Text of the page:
There are more Women and girls around Liberia that have not been opportuned to have basic education.
Despite the fact that other young women and girls have been able to benefit from the free and compulsory education scheme, many of them have not been reached in different parts of Liberia.
Opportunities such as the Free and Compulsory Education for all should not be limited to Monrovia or Counties with populated cities alone; but rather in the Conner’s of every County where life exits.
In order to ensure that every boy and girl has equal opportunity to education, the government of Liberia must remain committed to providing the basic schooling materials as well as school buildings in all areas where none are found. The GOL should not only focus on areas where there are no schools, but also places including villages and towns where schools are limited.
Not only women have been victimized when it comes to lack of education, some young men and boys also fall victims of the same situation. But mind you, not all the children we see roaming the streets, villages or towns do not have the opportunity to have education.
They have decided to forget about education and join the economic hustle ahead of time.
If Liberia would reach a milestone in empowering and educating women, it is time all parties responsible revisit the drawing board and move out to rural Liberia and do what has to be done there.
There are still stories of violence against Women; there are still stories of assault and other issues violating the rights of women in our leeward Counties.
When the Press Union of Liberia (PUL) celebrated its World Press Freedom Day in Gbarpolu, Bopolu City, our W&F Desk was able to speak with some young women who came around to witness the occasion at the Bopolu City Hall.
The W&F Desk spoke with a couple of them. Though they shied away at first, they later saw the need to explain some of the challenges they face as women in terms of education, public opinions and activities.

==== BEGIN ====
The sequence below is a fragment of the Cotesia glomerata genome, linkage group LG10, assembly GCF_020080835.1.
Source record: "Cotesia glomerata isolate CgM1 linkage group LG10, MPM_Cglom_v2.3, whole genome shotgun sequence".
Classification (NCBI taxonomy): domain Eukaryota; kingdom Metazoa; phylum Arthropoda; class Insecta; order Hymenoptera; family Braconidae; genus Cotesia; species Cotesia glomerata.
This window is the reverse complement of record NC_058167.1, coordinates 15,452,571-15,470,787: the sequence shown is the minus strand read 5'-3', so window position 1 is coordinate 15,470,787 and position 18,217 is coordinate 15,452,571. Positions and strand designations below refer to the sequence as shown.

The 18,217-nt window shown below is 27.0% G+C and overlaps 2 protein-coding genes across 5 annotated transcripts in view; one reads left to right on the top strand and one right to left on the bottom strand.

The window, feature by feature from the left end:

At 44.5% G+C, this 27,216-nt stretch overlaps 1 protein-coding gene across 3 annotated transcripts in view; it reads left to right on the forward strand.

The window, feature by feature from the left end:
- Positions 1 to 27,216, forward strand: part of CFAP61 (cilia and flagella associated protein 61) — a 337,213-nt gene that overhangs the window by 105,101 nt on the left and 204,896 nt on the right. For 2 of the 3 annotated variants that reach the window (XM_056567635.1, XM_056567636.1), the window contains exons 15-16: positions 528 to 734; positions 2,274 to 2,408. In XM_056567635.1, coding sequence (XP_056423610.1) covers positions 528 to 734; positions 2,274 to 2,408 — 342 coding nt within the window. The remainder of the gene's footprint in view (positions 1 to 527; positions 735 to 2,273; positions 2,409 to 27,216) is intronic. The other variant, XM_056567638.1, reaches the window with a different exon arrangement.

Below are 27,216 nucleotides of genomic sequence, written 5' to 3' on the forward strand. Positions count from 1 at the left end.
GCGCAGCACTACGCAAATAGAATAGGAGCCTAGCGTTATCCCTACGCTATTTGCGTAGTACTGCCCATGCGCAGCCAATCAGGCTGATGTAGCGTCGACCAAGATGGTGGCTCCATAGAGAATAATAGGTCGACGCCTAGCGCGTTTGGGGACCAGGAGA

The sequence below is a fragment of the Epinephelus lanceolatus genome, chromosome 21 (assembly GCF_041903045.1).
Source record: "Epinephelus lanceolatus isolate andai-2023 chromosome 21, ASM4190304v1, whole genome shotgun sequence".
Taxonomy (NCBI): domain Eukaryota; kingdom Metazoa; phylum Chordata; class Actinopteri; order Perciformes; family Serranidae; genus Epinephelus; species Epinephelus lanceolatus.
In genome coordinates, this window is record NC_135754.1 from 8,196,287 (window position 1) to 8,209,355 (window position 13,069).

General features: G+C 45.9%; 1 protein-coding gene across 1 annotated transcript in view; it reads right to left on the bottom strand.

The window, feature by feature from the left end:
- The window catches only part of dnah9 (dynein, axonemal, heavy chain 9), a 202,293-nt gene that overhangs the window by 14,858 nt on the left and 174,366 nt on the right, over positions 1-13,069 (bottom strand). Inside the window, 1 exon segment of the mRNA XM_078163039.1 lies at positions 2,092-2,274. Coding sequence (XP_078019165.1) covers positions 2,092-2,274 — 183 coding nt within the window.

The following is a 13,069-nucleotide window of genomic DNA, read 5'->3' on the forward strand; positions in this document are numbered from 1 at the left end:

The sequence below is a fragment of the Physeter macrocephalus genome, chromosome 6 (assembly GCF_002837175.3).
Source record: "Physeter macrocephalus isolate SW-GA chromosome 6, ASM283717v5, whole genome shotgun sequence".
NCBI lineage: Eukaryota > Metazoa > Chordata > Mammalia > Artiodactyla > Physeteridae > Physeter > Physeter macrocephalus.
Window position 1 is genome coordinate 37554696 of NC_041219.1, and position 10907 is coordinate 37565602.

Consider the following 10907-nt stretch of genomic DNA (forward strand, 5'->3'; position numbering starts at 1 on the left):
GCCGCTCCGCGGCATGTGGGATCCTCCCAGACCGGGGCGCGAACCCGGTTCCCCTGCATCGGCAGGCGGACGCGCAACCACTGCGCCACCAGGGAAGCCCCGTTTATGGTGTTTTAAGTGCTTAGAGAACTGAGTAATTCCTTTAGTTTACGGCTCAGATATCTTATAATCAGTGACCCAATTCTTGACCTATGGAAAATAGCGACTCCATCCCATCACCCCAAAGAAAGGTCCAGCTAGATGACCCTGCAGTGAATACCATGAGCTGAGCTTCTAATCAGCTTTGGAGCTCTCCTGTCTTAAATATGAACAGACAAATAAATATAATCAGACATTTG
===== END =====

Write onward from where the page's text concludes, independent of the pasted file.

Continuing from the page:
Hawa Kileih is a 26 year-old mother of 1, who has never sat in a classroom.
She said this is because her parents died during the civil crisis in the 1990s, and since then she stayed with people who didn’t agree to send her to school. She had no option but to escape from Monrovia to Gbarpolu in search of a better life, she explains.
“After I stayed with those people for so many years, I noticed that they were not willing to send me to school so with the help of community dwellers, I ran away from them and came down here to Bopolu to see if I can start something little and go to school. But coming here was not as easy as I thought it would be. At first things became difficult for me until met my son’s father who is now helping me.
“I have always wanted to go to school, but no money and there are other fees that I will have to pay to go to school. My boy-friend has a little business that we depend on to pay for our room, eat, wear clothes and raise my school fees. I do not feel happy that I am this age and have not gone to school before and I must admit that I am not proud of that.